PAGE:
"I wonder if the Chiefs can navigate their scary schedule next season."
Happy Friday the 13th Addicts! I have a special place in my heart for Friday, May 13th because in 1983, it was the day I was born. Naturally, I turned out to be a huge horror movie fan and one who appreciates all things spooky! That is why today, Arrowhead Addict is going to take on a bit of a creepy tone.
So BEWARE! All ye who enter, danger and terror lurks around every turn. Stay off the moors! Don’t fall asleep! You’re all doomed! Look out, Al Davis is standing behind you!
Proceed to the Morning Fix…if you dare.
After a rare late-season bye week, the Men of Steel will travel to America’s heartland to take on the vastly improved Kansas City Chiefs. This will be the beginning of what I consider to be the easiest part of the schedule, aside from the travel.
Arrowhead Stadium is a notoriously difficult place for visiting teams to win, a fact that is belied by the beating the Ravens put on the Chiefs in the playoffs in January. That was the exception that proves the rule.
He marvels at the boiled eggs that go for 35 cents apiece at Billy’s Chili Pot on Frankford Avenue. He discovers that Big Charlie’s Saloon, in the midst of Eagle-green South Philly, is a Kansas City Chiefs shrine. And he’s only marginally disgusted by the smokers at City Line Bar & Horseshoe Pits in the Northeast, where instead of ashtrays patrons drop their butts into tiny plastic cups half-filled with water.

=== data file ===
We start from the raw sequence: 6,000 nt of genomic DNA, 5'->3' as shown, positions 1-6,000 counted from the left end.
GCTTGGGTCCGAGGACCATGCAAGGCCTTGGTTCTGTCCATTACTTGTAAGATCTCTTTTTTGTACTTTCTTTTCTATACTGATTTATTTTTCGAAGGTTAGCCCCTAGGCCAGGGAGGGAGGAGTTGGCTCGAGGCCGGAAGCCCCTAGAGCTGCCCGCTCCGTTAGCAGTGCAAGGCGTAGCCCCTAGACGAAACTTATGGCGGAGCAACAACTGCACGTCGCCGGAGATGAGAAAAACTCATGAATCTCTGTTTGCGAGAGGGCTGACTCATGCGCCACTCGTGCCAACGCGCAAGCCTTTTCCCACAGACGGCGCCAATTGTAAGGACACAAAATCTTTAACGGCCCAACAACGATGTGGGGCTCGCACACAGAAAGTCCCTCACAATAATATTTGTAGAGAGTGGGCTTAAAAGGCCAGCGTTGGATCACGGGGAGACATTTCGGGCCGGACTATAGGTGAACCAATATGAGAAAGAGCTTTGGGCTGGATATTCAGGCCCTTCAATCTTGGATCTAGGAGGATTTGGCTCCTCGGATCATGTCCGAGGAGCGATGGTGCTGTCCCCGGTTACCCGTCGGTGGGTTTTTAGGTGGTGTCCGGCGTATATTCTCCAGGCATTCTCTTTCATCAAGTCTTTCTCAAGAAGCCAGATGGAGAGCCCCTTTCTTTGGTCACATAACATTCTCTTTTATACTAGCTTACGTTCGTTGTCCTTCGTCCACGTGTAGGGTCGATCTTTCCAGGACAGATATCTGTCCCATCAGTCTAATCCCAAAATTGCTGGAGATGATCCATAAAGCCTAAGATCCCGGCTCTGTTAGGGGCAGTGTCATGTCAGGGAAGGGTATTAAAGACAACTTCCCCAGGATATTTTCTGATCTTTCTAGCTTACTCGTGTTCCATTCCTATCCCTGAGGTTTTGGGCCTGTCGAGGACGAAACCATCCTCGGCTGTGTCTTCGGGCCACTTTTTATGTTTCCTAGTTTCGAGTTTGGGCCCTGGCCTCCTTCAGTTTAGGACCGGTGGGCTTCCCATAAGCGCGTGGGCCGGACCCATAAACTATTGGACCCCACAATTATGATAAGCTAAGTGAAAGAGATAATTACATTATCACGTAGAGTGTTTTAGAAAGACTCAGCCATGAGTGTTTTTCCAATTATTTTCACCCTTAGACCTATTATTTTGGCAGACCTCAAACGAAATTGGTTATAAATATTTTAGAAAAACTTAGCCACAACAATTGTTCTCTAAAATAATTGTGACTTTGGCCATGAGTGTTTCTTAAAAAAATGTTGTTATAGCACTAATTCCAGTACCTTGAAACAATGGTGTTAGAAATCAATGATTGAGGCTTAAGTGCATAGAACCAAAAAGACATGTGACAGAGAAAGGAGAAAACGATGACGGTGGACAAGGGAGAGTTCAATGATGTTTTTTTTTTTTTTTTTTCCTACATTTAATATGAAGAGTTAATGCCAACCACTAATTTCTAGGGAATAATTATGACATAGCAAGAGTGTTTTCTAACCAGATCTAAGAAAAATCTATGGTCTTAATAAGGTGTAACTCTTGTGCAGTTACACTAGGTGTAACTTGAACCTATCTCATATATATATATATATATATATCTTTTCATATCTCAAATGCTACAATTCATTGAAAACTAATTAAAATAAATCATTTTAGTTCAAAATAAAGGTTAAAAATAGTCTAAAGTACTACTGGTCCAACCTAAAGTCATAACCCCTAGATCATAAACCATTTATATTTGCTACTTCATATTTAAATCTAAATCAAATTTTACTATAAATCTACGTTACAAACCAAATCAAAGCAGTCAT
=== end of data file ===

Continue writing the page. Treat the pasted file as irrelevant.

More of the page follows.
The 25-cent bowling machines, the black-and-white photos of old boxers, the cheap drinks, the saucy barmaids and the drunken, sometimes brilliant banter of the regulars – they’re all worthy of praise. There’s something to be said for a place like the Cresson Inn, beneath the SEPTA rail trestle in Manayunk. While college kids wearing backward baseball caps get into fistfights on Main Street, McManus writes, “The bar has retained all of its blue-collar dive-y charm.” The sign behind the bar emphasizes it: This is ‘Where the Real Yunkers Drink.’ ”
ason Ensign, 33, was angry that his Kansas City Chiefs were getting whomped 43-14 by the San Diego Chargers in November of 2009. And as he was leaving Qualcomm Stadium, he heard some ribbing from the hometown fans. So, naturally, he flipped them off. This led to a scuffle with stadium security and battery charges.
Luckily, judge Gale Kaneshiro ruled on Monday that Ensign was invoking his free speech right with his middle-finger salute, and had a right to defend himself from the private security officers who tackled him. They’re not cops, lest we forget.
Topics: Kansas City Chiefs